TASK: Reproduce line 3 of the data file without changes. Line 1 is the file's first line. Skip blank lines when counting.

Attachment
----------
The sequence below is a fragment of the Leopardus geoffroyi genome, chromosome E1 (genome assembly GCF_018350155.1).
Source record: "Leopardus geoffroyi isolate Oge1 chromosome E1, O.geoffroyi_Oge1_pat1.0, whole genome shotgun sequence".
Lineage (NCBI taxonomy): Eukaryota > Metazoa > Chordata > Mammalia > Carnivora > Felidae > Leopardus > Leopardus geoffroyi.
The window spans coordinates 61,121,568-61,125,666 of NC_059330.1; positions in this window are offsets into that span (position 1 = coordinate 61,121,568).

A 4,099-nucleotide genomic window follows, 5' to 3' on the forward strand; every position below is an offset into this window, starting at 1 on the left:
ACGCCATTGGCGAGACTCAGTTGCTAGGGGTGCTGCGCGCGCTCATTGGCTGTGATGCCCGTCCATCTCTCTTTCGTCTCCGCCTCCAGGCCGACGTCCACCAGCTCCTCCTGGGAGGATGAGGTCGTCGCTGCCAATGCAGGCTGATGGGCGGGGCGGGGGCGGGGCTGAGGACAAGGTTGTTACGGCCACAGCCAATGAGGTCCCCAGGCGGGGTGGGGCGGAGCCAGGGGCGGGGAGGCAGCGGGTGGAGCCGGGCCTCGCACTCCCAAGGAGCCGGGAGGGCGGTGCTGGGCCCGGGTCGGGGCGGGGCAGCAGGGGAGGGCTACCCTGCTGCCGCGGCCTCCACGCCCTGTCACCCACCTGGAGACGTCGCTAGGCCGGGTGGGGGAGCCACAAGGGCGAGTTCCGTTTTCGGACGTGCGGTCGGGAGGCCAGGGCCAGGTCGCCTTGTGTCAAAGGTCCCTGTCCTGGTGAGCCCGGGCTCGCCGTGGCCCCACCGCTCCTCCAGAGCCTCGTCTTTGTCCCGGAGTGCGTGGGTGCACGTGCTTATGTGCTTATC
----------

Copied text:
Lineage (NCBI taxonomy): Eukaryota > Metazoa > Chordata > Mammalia > Carnivora > Felidae > Leopardus > Leopardus geoffroyi.